Peace is not about controlling others. It's about repentance - controlling our self. War is just the opposite. We justify excusing ourselves for many reasons, but actually we just don't want to do the work of repentance. We don't want to even figure out what is required to cast the beam out of our own eye. Instead we want to make someone else responsible for that work. They are the culprits, and they have to change. Our unhappiness is caused by them. This kind of thinking is sick. It is called co-dependence. It is lazy. It is choosing to make ourselves victim, not to someone else's real thoughts and behavior, but to our imagined perceptions of outside infractions to our selfish personal agenda. If you will read the very beginning of Genesis, you will see that this is the very essence of evil.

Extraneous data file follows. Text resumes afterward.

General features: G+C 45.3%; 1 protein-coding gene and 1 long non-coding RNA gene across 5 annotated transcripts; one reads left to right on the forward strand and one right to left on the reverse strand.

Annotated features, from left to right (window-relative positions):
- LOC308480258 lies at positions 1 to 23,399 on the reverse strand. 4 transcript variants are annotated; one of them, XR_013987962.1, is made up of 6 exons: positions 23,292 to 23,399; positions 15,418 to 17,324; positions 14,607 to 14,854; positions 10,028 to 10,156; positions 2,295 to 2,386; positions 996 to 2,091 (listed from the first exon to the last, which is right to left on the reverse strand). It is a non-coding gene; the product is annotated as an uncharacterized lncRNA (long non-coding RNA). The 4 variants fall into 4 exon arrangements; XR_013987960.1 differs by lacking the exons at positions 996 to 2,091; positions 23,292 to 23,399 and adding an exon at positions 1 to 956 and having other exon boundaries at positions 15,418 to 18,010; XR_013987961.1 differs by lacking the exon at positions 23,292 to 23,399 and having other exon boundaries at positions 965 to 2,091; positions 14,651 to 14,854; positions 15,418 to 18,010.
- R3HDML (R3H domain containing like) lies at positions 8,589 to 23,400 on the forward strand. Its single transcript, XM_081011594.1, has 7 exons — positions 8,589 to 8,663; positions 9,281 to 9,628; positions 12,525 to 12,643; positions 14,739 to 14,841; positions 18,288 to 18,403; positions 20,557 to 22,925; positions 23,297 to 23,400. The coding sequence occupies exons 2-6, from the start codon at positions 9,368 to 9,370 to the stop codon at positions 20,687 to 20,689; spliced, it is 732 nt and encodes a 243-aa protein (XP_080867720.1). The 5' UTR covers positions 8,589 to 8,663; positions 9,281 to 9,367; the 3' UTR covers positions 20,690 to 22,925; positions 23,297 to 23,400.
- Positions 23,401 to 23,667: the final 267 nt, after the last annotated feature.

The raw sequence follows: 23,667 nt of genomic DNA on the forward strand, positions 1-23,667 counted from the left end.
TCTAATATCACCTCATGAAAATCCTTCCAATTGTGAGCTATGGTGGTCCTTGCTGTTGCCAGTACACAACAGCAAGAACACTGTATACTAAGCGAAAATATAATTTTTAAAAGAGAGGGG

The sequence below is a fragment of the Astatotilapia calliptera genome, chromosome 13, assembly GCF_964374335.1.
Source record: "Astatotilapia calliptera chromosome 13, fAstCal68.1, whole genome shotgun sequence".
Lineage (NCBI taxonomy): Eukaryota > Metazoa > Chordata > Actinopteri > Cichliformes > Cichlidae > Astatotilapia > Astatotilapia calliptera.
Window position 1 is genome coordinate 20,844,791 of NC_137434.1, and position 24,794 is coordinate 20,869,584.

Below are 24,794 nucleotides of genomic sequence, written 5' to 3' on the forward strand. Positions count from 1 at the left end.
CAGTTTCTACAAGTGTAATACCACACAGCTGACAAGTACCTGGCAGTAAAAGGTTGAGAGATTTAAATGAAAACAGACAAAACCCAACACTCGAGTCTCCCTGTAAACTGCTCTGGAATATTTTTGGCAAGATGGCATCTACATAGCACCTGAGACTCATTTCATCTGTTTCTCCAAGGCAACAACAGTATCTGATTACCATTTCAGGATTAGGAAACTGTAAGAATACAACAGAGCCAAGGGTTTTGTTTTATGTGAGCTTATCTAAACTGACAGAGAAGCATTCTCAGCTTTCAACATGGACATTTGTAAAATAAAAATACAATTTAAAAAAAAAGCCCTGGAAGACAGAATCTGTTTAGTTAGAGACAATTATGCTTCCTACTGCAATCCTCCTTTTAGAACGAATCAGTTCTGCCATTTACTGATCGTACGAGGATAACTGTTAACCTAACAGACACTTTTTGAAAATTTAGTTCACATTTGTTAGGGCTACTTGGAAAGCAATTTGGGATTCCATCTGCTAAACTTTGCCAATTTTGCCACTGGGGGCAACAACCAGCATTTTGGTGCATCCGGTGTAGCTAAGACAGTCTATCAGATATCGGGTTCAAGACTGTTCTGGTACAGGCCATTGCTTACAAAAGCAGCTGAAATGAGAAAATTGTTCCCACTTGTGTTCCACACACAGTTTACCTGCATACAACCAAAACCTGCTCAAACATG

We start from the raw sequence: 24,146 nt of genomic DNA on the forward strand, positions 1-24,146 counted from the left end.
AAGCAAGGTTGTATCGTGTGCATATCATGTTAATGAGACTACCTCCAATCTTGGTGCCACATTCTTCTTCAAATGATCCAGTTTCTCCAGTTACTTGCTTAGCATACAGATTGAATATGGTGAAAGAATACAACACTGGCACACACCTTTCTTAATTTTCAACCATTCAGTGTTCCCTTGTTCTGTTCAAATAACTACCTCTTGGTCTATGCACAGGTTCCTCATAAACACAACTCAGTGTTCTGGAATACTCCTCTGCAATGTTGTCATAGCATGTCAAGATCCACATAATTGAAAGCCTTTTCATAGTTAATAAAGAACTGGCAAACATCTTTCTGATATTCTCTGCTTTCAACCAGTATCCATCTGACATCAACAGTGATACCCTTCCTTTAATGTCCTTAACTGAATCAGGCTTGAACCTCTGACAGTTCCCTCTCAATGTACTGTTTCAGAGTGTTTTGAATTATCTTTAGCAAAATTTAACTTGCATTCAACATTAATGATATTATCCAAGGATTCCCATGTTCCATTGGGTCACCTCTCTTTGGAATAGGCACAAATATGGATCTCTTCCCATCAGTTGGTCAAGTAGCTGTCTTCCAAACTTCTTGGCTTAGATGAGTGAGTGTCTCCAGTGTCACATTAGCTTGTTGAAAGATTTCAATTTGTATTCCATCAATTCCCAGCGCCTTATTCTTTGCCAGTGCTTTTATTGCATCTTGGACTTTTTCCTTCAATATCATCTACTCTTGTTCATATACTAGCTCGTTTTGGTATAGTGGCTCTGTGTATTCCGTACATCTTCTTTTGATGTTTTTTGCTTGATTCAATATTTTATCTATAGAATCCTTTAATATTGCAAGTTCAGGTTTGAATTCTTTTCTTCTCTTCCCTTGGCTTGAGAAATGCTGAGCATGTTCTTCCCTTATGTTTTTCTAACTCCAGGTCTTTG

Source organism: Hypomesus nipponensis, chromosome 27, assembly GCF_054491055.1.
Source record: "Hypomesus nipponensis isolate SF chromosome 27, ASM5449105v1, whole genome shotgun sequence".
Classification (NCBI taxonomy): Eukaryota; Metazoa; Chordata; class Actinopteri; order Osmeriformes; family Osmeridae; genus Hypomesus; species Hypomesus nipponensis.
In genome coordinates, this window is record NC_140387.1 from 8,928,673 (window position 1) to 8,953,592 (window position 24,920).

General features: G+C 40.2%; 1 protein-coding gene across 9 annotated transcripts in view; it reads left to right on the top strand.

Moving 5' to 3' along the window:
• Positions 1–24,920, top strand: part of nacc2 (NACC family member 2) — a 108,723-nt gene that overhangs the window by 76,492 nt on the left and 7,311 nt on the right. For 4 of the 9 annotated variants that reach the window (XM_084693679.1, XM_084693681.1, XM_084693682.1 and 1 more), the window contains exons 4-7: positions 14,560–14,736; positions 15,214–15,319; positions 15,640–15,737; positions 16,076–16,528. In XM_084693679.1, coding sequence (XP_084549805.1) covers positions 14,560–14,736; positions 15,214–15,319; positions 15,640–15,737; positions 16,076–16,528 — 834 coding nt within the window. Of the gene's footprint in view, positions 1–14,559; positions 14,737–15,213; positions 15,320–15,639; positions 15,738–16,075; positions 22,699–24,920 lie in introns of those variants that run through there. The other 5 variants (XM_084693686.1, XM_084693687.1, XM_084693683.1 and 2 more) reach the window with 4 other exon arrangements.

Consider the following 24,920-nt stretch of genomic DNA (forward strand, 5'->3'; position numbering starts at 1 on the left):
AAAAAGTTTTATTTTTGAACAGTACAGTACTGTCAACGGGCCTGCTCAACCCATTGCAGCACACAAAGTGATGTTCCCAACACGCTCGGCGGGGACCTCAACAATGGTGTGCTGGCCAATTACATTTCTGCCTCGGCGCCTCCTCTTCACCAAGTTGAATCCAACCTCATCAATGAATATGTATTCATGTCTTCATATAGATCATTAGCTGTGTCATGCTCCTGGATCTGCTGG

Avoiding War Mentality - Smothering Evil

Let God Control

So how do we change? I suggest doing things backwards. The habitual behaviors are fear, assuming, and desire to control. If we do things backwards, we start with "control." We have to let God be in control of the general picture and let other people do their own controlling. Paramount is to control our own path. We are responsible for our own outlook. Blaming others is escaping responsibility. Running to so called experts in scripture is call "trusting in the arm of flesh." Mass media promotes both behaviors incessantly. So me must get away from its brain washing influence.

Look for Jewels in Our Assuming

I think there is a fine line difference between the word "assume" and the word "presume." "Assume," besides meaning jumping to conclusions, also means to take over a position for which we are capable. I want to suggest that erroneous "assuming" is something we think of others that we ourselves are capable of. "It takes a crook to catch a crook." When we think ill of someone, it is because we have been there our self.